In this section, Horace and Jasper notice that the puppies have fled the room and start to track them down within the house. Pongo and Perdita meet the Colonel and head towards Hell Hall.
Shots 4 and 7 are fairly simple from a narrative standpoint, but difficult for animators. In each shot, Horace and Jasper move in depth, changing size as they move. The benefit of shots like these is to provide a sense of the characters existing in a real space that they have to move through. The challenge for the animators (Bill Keil, Amby Paliwoda and Ted Berman) and their assistants (unknown, unfortunately) is to maintain the proportions of the characters as they shrink or grow.
Even at the time, there were tools available to help the artists. The camera lucida (often referred to as the "lazy lucy"), an opaque projector with the ability to enlarge or reduce drawings, was often used. The artist would be forced to trace off the projection. As this film introduced the use of Xerox on a large scale, it's possible that the drawings were photocopied up or down. Most likely, several drawings were resized for reference and the artists brute-forced the animation to work.
This is the kind of thing totally taken for granted in the age of computer software. 3D packages provide accurate perspective by default and even 2D packages allow for resizing without requiring redrawing.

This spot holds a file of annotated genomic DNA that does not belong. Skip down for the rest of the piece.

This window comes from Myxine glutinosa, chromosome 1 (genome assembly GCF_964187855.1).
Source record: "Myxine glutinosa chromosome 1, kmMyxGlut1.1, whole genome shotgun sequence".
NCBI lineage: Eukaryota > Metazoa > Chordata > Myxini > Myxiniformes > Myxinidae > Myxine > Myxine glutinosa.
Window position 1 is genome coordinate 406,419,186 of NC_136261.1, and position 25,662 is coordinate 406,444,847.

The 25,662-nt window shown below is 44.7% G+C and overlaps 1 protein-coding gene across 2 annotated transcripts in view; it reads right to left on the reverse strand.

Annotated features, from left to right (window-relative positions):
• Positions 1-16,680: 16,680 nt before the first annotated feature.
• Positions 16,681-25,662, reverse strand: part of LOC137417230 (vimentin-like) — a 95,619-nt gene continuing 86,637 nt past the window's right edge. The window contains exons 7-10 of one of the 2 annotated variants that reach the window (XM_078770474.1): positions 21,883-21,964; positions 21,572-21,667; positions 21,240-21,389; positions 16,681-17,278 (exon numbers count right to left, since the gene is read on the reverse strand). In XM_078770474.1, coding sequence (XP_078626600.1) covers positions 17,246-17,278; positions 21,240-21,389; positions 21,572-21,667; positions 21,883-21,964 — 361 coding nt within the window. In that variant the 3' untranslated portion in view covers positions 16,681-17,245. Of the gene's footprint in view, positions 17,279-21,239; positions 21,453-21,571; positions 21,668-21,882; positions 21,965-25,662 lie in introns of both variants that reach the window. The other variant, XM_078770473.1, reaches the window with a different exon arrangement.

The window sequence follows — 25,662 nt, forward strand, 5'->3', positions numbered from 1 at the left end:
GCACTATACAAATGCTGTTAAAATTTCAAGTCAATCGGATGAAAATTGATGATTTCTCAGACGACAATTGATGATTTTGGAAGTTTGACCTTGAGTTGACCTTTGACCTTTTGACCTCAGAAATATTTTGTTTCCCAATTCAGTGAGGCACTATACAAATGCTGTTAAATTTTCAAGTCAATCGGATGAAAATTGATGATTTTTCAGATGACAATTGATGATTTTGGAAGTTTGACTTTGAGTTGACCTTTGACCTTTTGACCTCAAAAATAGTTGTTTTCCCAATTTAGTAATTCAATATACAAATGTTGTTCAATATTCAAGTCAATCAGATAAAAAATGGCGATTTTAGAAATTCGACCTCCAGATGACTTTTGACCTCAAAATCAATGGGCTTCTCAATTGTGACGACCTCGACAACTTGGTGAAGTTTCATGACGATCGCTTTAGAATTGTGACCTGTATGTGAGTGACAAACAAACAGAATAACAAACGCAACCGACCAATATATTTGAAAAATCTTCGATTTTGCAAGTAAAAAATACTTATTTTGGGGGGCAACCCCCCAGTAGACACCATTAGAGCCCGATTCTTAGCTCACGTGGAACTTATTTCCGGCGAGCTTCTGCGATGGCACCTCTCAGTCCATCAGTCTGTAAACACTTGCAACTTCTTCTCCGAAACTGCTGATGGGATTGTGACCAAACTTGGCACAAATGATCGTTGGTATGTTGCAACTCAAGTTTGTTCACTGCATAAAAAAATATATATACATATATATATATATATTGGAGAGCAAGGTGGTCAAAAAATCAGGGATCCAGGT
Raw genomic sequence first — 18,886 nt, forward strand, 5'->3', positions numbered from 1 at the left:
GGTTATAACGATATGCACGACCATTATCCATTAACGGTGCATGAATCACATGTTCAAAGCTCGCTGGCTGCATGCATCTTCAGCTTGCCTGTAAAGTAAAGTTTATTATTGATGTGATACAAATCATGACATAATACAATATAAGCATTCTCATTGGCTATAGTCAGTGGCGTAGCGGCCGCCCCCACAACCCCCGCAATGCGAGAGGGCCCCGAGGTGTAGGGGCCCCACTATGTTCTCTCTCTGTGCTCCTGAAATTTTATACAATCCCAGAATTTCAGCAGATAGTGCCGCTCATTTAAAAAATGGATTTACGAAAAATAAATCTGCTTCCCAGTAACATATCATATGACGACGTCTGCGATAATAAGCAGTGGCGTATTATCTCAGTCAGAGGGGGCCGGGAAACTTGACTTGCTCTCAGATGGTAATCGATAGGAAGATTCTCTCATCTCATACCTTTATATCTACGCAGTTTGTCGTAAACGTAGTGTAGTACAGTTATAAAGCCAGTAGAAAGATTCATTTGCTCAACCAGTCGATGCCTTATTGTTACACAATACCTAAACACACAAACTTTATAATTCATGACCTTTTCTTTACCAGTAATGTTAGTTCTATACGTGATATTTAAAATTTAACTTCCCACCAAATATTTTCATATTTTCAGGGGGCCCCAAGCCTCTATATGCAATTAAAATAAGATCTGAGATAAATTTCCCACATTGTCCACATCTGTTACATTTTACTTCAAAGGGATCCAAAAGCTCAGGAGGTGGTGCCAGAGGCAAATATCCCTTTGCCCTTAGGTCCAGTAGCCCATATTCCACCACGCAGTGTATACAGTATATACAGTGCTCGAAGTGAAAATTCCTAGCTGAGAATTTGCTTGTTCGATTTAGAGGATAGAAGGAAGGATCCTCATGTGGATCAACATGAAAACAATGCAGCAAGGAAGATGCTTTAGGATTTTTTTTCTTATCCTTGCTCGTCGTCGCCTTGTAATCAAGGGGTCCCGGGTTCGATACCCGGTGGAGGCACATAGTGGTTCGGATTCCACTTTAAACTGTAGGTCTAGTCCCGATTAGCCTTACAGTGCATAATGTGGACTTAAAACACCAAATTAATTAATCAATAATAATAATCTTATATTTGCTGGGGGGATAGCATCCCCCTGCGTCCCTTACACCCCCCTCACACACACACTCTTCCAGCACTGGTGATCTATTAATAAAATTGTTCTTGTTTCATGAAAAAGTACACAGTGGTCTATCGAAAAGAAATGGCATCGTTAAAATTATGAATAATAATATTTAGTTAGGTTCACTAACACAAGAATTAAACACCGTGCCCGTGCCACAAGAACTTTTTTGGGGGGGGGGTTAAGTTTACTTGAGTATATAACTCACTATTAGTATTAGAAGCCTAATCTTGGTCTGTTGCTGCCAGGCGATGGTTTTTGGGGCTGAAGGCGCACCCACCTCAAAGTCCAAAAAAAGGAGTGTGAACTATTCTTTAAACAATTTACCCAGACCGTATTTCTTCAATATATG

Shot 7 also includes some nice effects animation on the flashlights. They're double exposed for all the scenes they are in, but in shot 7 they occasionally are aimed directly at the camera and the double exposure is replaced by an airbrush glow.
I'm guessing that Hal King is responsible for Tibbs' take in shot 20. It's beautifully done. There's great shape changing on the fur and the arms and legs are pumping away on ones, leading to a fast vibration. Tibbs' landing on Jasper's face contains some great drawings by King and either Sibley or Nordberg handling Jasper.
There's a lot of puppy re-use within the crowd shots of puppies running. Shot 23, a low angle shot with the pups coming over the horizon to run down the stairs (probably animated by Berman) is a flagrant example. A limited number of puppies have been animated and then photocopied and repositioned in order to make up the crowd. If you look at the mass of pups in many of these shots, you can easily see the cheats.
In shot 30, (example below) take a look at how rough they left the drawings for the puppies. As they were all moving non-stop, somebody made the decision to just paint the roughs and hoped that the audience wouldn't notice. The puppy animation is probably by Ted Berman and in this case, we're looking at the animator's original drawings, not at the work of an assistant.